sonnet 18 – Shall I compare thee to a pizza pie?

Inspired by the lovely and awesome and kind and funny and witty Jolene Haley

It’s kind of a hack job, but I’m reasonably happy with it, so without further ado about nothing… ;-)

 

Shall I compare thee to a pizza pie?
Thou art more sav’ry and delicious:
Hot oven bakes on temperature high
And pizza’s smell reminds to do the dishes.

Sometime too hot the peperoni burns
And often is its cheese complexion dark;
Yet for its taste my palate often yearns
Hunger, or everchanging app’tite, hark!

But thy eternal savor shall not wane,
Nor lose the toppings of the pie thou art
Nor shall thy dough be ever dry or plain
For ev’ryday you are lunch of my heart

So long as men can eat or nose can smell,
So long tastes this, and this gives taste to thee.

English was my favorite subject in school

Today I am somewhere upstate New York, so here’s another prescheduled one. Hope you like it. :-)

English WAS my favorite subject in school. As you probably know by now, even if you just got here, I am German.  Not everyone knows that I have been raised bilingually1, German and French.

In my fifth school year I started learning English, and having learned my first foreign language pretty much from day one, the third one came easy to me. I never really had to do anything to pick it up. I just listened, read, did my homework and learned it.

When you learn a language at school in Germany, you start with the usual basics. Telling someone about yourself, describing things and people, one adjective, noun and verb after another.

At some point you get to working with texts, fictional and non-fictional, and barring the occasional grammar lesson, you gradually transition into a sort of literature and culture class that is held in a foreign language.2.

Being a natural, I started reading English books for fun when I was around fifteen3.

Shortly after I began working funny stuff into exams, because…well, I don’t know, I just got inspired. One of the exams was about an interview that someone conducted with Aldous Huxley, and we were supposed to pick up how they viewed certain things differently on account of having grown up in different time periods. I had been listening to a lot of Running Wild at the time, so I used their song title “Prisoners Of Our Time” to describe the idea in a more colorful way.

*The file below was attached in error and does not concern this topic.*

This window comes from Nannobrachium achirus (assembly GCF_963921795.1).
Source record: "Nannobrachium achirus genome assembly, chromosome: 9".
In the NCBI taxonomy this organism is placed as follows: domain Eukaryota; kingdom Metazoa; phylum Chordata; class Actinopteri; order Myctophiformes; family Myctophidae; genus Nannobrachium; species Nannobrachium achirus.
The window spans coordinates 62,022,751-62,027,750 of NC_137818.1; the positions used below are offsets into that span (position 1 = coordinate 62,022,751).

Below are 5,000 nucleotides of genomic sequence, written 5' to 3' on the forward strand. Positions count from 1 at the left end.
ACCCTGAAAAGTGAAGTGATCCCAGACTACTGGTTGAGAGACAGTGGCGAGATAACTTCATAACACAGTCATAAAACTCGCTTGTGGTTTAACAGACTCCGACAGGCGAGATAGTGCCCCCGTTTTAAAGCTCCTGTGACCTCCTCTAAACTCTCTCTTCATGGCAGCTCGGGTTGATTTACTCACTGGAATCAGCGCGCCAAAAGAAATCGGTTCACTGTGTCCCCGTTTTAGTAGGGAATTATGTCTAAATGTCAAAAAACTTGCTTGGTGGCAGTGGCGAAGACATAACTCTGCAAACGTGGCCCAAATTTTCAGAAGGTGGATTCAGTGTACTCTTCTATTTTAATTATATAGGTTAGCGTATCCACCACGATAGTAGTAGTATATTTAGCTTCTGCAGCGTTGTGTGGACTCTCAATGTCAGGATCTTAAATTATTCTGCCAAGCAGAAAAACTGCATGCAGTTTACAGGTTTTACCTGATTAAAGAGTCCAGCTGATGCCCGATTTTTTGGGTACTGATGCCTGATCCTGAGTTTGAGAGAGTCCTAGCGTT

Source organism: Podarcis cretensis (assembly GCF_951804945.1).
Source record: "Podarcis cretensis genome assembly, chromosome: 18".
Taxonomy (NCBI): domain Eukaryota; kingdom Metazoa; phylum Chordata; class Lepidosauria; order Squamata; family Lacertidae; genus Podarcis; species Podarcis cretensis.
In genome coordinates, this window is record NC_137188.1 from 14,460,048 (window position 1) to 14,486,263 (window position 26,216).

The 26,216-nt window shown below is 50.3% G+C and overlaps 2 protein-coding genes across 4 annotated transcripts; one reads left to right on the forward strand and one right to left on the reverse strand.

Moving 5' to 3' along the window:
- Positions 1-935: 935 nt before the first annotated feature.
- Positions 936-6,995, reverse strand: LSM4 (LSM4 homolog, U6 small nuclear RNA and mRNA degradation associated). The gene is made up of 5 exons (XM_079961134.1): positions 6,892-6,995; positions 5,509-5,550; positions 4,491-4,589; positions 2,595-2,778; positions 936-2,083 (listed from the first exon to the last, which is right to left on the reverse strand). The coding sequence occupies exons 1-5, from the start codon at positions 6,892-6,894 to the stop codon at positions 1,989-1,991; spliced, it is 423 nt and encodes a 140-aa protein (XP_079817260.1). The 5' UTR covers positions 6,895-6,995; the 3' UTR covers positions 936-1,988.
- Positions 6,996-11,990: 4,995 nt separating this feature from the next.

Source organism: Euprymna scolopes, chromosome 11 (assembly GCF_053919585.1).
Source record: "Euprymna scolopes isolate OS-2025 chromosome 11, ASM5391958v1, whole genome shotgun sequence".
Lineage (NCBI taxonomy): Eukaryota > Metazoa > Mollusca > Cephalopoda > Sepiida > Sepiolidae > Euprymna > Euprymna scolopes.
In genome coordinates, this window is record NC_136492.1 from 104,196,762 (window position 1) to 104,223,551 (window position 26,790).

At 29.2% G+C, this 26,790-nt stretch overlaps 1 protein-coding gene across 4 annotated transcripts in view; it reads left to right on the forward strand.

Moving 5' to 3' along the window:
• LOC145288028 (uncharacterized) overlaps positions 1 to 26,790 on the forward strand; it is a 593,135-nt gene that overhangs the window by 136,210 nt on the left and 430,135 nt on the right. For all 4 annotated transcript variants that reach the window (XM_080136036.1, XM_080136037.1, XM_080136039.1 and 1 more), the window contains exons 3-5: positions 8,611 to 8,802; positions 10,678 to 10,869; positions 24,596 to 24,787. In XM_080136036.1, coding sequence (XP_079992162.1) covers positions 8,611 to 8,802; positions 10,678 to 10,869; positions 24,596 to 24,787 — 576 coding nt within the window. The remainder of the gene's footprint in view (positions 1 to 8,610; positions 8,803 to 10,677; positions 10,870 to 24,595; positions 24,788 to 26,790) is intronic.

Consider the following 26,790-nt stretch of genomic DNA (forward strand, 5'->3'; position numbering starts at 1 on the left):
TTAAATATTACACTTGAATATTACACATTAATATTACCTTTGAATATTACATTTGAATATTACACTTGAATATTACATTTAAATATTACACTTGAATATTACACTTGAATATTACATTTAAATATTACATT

In another exam about how language plays a role in George Orwell’s 1984 I used a joke I knew from one of Terry Pratchett’s Discworld novels4.

The highlight of my English exam shenanigans was one of our last exams, about William Shakespeare’s Hamlet5.

It was our final year in school, we were a small class and our teacher was pretty relaxed and  didn’t pay much attention to us. At one point one of my best friends, Alex, turned around to me and said, proudly: “I just used the word vortex in my essay!”
I replied: “Ha, I can beat that!” and found a way to incorporate maelstrom into mine.

Philipp, sitting behind me, piped up: “What’s this going to be?  A competition?”

We wondered if our teacher would mention it upon returning the exam, but he didn’t. So we actually asked which of the two words puzzled/annoyed him more, and what can I say…it was close, but mine was more horrible!

Thanks to @CareyTorg for reminding me of this episode and inspiring me. Follow her on twitter, read her blog and be nice to her, she’s awesome! Also buy her book in December, ok? Thanks!